Published Wednesday, May 1, 2019

May 2nd is Holocaust Remembrance Day, also known as Yom HaShoah. This week many people throughout Westchester, the United States, and the rest of the world are commemorating the genocide that took place during World War II in which six million European Jews—approximately two-thirds of the Jewish population of Europe—were exterminated.

For members of WJCS’ Holocaust Survivors Group, Child Survivors Group, and Second Generation Group the memories and ripple effects of the Holocaust are present every day. The loss of relatives and friends, the trauma of starvation, degradation, and abuse, the horrific memories that are sparked by an increasing number of anti-Semitic hate crimes in the U.S and Europe, loneliness and fears about aging, and the secondary trauma experienced by children of survivors are some of the many issues Holocaust survivors and their children and grandchildren address in WJCS support groups.

“There is a need to be with others who have been directly impacted by this tragedy,” says WJCS Holocaust support group facilitator Halina Rosenkranz. “The Holocaust looms deeply in the hearts and minds of the survivors and their descendants. They come together to share the weight of the trauma by memorializing the victims, recounting their experiences, and celebrating their survival and existing families. As survivors and the Second Generation sit around the conference table sharing stories and light refreshments, their bond is evident and their resilience undeniable.”

All of the Holocaust survivors in WJCS groups have amazing stories. One of them, Chaim Grossman, spent time this week sharing his story at the Air Mobility Command Museum at the Dover Airforce Base in Delaware. Below is a photo of Chaim today and one of him taken inside Buchenwald Barrack #56 on April 16, 1945, five days after the Buchenwald camp was liberated by the Sixth Armored Division of the U.S. Third Army. The photo, published by the New York Times on May 6, 1945, shows Nobel Peace Prize winner and famous author Elie Wiesel and Chaim Grossman. The caption for the photo was “Crowded Bunks in the Prison Camp at Buchenwald.” Only one of Chaim’s five siblings survived the Holocaust.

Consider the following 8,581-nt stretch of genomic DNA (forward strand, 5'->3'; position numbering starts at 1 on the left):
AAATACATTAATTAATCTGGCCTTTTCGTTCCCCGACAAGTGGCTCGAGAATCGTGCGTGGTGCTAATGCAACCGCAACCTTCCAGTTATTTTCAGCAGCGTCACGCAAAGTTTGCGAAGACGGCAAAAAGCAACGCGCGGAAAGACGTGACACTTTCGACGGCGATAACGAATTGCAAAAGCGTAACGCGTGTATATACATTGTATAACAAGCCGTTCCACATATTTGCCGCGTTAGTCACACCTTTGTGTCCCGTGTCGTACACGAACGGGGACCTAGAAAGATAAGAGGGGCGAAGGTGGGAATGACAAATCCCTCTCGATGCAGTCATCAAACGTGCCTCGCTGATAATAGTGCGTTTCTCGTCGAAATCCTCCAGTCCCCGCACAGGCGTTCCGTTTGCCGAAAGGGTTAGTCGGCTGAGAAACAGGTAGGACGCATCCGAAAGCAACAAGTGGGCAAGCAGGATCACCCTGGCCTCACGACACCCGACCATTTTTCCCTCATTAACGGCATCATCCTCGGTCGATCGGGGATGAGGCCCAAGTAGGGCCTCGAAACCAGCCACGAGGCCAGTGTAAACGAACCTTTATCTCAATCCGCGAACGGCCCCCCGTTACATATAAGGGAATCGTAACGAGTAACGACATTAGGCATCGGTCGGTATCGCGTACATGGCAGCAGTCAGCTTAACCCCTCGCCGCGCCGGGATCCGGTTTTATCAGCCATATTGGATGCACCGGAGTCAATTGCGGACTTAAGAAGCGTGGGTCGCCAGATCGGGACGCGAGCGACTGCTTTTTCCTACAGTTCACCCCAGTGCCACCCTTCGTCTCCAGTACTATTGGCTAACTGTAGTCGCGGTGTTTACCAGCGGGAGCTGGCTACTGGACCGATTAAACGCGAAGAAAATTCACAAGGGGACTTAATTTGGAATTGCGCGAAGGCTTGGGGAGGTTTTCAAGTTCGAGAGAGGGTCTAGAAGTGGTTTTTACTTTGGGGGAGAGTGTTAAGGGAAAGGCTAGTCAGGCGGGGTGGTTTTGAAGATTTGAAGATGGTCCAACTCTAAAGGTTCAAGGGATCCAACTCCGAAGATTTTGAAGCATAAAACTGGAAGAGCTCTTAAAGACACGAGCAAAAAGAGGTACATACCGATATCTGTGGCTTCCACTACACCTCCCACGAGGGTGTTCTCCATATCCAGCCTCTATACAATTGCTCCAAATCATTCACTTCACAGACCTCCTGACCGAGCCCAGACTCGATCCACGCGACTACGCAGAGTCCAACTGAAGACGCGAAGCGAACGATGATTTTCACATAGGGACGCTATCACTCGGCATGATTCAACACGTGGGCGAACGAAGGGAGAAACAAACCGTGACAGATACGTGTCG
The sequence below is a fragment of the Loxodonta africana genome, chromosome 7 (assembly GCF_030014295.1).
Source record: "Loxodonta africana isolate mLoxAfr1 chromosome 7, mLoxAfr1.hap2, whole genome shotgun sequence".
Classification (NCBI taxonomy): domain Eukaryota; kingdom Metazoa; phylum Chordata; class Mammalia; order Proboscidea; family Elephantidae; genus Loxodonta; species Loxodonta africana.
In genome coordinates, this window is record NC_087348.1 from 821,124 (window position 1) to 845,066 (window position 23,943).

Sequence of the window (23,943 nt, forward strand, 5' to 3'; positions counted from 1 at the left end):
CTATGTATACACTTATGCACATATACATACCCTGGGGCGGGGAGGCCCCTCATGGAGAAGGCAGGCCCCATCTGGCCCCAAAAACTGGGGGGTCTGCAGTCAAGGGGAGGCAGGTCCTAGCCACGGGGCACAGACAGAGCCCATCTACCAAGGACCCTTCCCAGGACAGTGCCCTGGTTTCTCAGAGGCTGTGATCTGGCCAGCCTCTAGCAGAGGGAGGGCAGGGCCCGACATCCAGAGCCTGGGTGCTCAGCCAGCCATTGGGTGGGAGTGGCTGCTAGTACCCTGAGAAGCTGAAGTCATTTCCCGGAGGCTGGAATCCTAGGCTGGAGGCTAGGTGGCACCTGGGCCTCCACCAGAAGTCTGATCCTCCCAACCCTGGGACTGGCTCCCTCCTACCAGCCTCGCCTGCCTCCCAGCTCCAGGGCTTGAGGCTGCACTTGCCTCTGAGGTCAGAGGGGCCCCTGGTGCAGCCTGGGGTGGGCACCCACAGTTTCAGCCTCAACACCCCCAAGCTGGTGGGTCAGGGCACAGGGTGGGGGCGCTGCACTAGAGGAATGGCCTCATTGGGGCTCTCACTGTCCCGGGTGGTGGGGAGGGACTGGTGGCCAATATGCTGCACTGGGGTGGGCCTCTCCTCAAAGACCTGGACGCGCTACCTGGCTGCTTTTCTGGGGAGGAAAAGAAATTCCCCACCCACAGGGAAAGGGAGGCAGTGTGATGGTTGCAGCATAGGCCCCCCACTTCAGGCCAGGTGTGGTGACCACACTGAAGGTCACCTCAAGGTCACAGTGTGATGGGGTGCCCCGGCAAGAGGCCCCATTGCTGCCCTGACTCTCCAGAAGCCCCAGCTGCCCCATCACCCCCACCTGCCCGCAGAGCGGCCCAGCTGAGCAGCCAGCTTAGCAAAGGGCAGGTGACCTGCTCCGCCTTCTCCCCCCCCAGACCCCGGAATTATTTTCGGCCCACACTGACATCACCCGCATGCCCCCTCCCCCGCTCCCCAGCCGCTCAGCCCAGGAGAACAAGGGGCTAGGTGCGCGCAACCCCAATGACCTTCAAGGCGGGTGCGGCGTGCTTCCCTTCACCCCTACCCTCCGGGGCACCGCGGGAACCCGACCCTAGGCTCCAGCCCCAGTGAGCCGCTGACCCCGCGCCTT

Resilience is a popular buzz word today, as there is increased recognition of how key resilience is to overcoming trauma. At WJCS, we see the resilience of Holocaust survivors every day. We help fortify their connections and sense of community by bringing Holocaust survivors together to socialize and to celebrate holidays.




Through the Conference on Jewish Material Claims Against Germany, WJCS offers funding to survivors to provide financial help with home aides and cleaning so they can maintain independence in their homes. Below is a photo of WJCS Coordinator of Holocaust Services Debbie Schrag explaining compensation benefits that are available to survivors. For information about the compensation program for Holocaust survivors, please contact Debbie Schrag at (914) 761-0600 ext. 232.


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